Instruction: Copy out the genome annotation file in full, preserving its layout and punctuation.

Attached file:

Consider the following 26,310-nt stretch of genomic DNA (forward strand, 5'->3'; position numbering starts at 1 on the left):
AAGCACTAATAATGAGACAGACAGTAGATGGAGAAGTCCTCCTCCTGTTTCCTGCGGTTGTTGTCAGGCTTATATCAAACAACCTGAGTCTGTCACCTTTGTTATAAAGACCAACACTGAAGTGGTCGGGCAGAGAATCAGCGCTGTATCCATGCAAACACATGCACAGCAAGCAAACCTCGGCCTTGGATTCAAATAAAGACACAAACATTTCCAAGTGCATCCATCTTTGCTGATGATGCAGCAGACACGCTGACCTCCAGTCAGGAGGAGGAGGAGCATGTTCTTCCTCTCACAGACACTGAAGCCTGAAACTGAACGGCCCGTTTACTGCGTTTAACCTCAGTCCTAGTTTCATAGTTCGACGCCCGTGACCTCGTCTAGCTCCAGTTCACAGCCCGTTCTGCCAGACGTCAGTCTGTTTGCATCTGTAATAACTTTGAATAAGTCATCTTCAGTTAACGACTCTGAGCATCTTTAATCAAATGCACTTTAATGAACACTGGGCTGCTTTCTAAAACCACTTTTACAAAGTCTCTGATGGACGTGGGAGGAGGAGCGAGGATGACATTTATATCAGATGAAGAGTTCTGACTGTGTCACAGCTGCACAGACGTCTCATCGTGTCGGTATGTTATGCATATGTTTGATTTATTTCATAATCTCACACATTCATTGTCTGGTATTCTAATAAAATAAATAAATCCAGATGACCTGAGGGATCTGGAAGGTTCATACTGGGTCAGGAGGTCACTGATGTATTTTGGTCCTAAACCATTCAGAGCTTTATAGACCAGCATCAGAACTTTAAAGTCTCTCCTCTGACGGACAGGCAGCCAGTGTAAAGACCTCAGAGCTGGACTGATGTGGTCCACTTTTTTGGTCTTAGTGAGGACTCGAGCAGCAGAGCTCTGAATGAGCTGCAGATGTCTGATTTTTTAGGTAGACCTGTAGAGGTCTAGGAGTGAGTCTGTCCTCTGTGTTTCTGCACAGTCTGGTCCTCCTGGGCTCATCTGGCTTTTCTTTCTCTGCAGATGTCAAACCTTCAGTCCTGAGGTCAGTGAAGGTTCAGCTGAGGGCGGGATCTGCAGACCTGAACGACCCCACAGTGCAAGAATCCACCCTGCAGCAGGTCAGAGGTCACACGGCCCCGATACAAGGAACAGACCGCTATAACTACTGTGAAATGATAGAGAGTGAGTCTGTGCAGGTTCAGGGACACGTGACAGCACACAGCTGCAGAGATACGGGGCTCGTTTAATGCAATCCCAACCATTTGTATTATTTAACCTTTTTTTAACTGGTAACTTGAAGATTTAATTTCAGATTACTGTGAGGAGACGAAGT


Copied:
Consider the following 26,310-nt stretch of genomic DNA (forward strand, 5'->3'; position numbering starts at 1 on the left):
AAGCACTAATAATGAGACAGACAGTAGATGGAGAAGTCCTCCTCCTGTTTCCTGCGGTTGTTGTCAGGCTTATATCAAACAACCTGAGTCTGTCACCTTTGTTATAAAGACCAACACTGAAGTGGTCGGGCAGAGAATCAGCGCTGTATCCATGCAAACACATGCACAGCAAGCAAACCTCGGCCTTGGATTCAAATAAAGACACAAACATTTCCAAGTGCATCCATCTTTGCTGATGATGCAGCAGACACGCTGACCTCCAGTCAGGAGGAGGAGGAGCATGTTCTTCCTCTCACAGACACTGAAGCCTGAAACTGAACGGCCCGTTTACTGCGTTTAACCTCAGTCCTAGTTTCATAGTTCGACGCCCGTGACCTCGTCTAGCTCCAGTTCACAGCCCGTTCTGCCAGACGTCAGTCTGTTTGCATCTGTAATAACTTTGAATAAGTCATCTTCAGTTAACGACTCTGAGCATCTTTAATCAAATGCACTTTAATGAACACTGGGCTGCTTTCTAAAACCACTTTTACAAAGTCTCTGATGGACGTGGGAGGAGGAGCGAGGATGACATTTATATCAGATGAAGAGTTCTGACTGTGTCACAGCTGCACAGACGTCTCATCGTGTCGGTATGTTATGCATATGTTTGATTTATTTCATAATCTCACACATTCATTGTCTGGTATTCTAATAAAATAAATAAATCCAGATGACCTGAGGGATCTGGAAGGTTCATACTGGGTCAGGAGGTCACTGATGTATTTTGGTCCTAAACCATTCAGAGCTTTATAGACCAGCATCAGAACTTTAAAGTCTCTCCTCTGACGGACAGGCAGCCAGTGTAAAGACCTCAGAGCTGGACTGATGTGGTCCACTTTTTTGGTCTTAGTGAGGACTCGAGCAGCAGAGCTCTGAATGAGCTGCAGATGTCTGATTTTTTAGGTAGACCTGTAGAGGTCTAGGAGTGAGTCTGTCCTCTGTGTTTCTGCACAGTCTGGTCCTCCTGGGCTCATCTGGCTTTTCTTTCTCTGCAGATGTCAAACCTTCAGTCCTGAGGTCAGTGAAGGTTCAGCTGAGGGCGGGATCTGCAGACCTGAACGACCCCACAGTGCAAGAATCCACCCTGCAGCAGGTCAGAGGTCACACGGCCCCGATACAAGGAACAGACCGCTATAACTACTGTGAAATGATAGAGAGTGAGTCTGTGCAGGTTCAGGGACACGTGACAGCACACAGCTGCAGAGATACGGGGCTCGTTTAATGCAATCCCAACCATTTGTATTATTTAACCTTTTTTTAACTGGTAACTTGAAGATTTAATTTCAGATTACTGTGAGGAGACGAAGT